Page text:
British history, culture and the NHS have dominated in Danny Boyle's spectacular opening ceremony to London 2012.
National Health Service staff featured in a prolonged segment celebrating the NHS and children's literature, despite the intense controversies which currently surround its future.
Political disputes were largely put aside as Britain united behind Boyle's intensely patriotic three-hour extravaganza.
Sebastian Coe, addressing the stadium, said that London 2012 would "inspire a generation".
He told the global audience of one billion people: "In every Olympic sport there is all that matters in life: humans stretch to the limit of their abilities inspired by what they can achieve, driven by their talent to work harder than they could believe possible - living for the moment but making an indelible mark upon history."
But ministerial interference in the content of the ceremony had had to be resisted, Boyle suggested in a press conference earlier.
"We started under a Labour government, now a Conservative government," the Slumdog Millionaire director said.
"Seb [Coe] has protected us from any kind of interference. We have been allowed to express ourselves.
"It's the instinct of any government to say we must have this, we must say this. Not everyone is going to like it and not everyone is going to join in. We wanted it to make it accessible to everyone but not be bland."
The ceremony included many cultural references which may not have been familiar to a global audience, including the Archers theme tune, Wind In The Willows and 1980s movie classic Gregory's Girl.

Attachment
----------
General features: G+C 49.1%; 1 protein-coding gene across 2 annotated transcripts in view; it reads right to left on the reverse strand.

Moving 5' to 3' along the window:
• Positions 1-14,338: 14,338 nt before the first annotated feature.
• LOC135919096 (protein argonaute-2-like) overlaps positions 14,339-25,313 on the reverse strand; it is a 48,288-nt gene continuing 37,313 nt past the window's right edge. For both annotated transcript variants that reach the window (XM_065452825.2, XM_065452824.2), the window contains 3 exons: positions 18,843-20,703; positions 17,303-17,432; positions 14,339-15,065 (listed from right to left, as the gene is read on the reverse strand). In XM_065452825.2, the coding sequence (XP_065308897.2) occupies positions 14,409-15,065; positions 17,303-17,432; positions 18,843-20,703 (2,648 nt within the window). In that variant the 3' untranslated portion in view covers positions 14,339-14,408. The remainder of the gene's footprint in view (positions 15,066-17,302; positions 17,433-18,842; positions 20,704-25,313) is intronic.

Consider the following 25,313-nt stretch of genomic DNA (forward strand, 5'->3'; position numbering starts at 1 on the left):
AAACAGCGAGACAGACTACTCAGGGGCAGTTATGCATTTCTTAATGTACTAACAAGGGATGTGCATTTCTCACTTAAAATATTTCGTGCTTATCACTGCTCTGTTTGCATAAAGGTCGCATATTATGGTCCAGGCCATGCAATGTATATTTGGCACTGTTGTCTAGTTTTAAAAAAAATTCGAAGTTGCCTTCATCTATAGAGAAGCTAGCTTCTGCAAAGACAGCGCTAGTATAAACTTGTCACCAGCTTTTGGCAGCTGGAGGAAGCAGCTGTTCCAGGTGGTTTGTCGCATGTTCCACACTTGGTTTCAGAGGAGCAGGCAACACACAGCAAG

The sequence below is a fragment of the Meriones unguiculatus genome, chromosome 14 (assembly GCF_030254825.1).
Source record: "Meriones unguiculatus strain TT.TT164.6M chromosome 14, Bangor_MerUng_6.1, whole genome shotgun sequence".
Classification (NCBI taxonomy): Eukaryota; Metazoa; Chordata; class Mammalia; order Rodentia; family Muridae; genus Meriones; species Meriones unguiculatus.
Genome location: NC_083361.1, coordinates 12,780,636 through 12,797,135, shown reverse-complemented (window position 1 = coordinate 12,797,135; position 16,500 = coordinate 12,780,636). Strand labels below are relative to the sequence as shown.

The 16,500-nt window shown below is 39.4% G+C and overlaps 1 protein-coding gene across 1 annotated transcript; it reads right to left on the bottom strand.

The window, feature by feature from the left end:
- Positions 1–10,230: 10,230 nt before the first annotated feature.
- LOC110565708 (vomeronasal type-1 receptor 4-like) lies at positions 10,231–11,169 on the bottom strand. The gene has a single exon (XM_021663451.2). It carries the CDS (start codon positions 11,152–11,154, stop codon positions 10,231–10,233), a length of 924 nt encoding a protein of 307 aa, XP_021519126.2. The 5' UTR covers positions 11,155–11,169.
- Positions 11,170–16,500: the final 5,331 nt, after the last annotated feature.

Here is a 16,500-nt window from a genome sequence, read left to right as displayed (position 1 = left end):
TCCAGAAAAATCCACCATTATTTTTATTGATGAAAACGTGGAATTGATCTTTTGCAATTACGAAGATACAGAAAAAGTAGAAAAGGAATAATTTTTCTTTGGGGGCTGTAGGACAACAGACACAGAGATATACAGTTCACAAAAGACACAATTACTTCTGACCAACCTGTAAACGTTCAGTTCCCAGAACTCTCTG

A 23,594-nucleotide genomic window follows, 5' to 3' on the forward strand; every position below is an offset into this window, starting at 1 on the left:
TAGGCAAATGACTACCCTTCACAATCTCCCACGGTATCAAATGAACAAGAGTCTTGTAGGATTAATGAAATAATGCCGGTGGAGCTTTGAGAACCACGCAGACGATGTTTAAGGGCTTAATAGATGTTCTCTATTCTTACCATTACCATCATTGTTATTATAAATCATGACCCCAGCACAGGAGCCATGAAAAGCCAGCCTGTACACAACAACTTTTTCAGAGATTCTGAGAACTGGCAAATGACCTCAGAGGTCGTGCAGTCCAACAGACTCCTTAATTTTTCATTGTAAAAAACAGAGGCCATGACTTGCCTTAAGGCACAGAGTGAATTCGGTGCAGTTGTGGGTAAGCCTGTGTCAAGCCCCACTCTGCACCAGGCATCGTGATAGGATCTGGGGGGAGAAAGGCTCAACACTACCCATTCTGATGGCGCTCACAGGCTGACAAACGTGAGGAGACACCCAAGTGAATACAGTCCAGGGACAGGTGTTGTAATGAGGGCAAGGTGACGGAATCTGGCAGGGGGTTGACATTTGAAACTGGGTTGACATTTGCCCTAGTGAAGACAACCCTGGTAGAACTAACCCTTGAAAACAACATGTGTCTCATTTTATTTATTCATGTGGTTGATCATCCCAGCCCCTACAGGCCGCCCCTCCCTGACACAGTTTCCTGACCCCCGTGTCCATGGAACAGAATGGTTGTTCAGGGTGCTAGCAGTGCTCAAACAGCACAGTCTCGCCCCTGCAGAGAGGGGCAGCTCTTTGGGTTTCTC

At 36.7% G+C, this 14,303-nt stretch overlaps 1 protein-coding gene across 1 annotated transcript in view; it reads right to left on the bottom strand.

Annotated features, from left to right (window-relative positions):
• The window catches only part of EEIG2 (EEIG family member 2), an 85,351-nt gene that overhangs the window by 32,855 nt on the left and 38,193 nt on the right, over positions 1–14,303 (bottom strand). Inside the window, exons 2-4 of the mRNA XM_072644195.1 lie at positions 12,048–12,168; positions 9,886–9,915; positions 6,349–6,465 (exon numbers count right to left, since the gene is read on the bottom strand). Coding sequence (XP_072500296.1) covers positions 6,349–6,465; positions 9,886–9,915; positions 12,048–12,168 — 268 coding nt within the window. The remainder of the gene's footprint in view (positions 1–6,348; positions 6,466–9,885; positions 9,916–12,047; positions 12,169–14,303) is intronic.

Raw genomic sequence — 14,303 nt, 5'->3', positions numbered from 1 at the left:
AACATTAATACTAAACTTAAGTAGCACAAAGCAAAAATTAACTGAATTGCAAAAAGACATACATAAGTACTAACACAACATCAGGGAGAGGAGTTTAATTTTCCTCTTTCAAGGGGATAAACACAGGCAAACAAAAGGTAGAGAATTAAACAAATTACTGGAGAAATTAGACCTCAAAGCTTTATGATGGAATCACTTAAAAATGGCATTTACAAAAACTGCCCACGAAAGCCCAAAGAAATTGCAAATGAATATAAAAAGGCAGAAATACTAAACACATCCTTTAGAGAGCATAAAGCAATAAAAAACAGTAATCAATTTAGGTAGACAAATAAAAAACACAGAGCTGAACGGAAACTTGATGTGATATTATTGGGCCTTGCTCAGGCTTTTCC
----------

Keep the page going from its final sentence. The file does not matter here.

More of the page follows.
But Rowan Atkinson's world-famous Mr Bean character and an unexpected entrance by James Bond and the Queen will have been instantly recognisable the world over.
The monarch and Britain's most famous spy made an unexpected entrance into the Olympic Stadium in east London, after Kenneth Branagh as Isambard Kingdom Brunel helped dismantle rural England in a depiction of the Industrial Revolution.
Rapper Dizzee Rascal wrapped up a section on digital Britain which ended with an appearance by Sir Tim Berners-Lee, the investor of the world wide web. "This is for everyone," he tweeted.
Murder victim Stephen Lawrence's mother Doreen Lawrence, civil liberties group Liberty director Shami Chakrabarti and UN secretary-general Ban Ki-moon were among those carrying the Olympic flag.
After Olympic athletes entered the stadium, with cyclist Chris Hoy carrying the flags for Team GB, Steve Redgrave was confirmed as the mystery person carrying the Olympic flame in the stadium.
But it was a group of seven young Olympians who lit the flame itself - an elaborate structure uniting the flames of copper petals carried into the stadium by each country.
International Olympic Committee president Jacques Rogge said that the Games were "coming home" to London, which is the first city to have hosted the Olympics on three occasions.
He pointed out this is the first time that all Olympic teams have at least one woman competitor. Saudi Arabia has two females competing.
Not all approved of the ceremony. Conservative MP Aidan Burley tweeted: "The most leftie opening ceremony I have ever seen - more than Beijing, the capital of a communist state! Welfare tribute next?"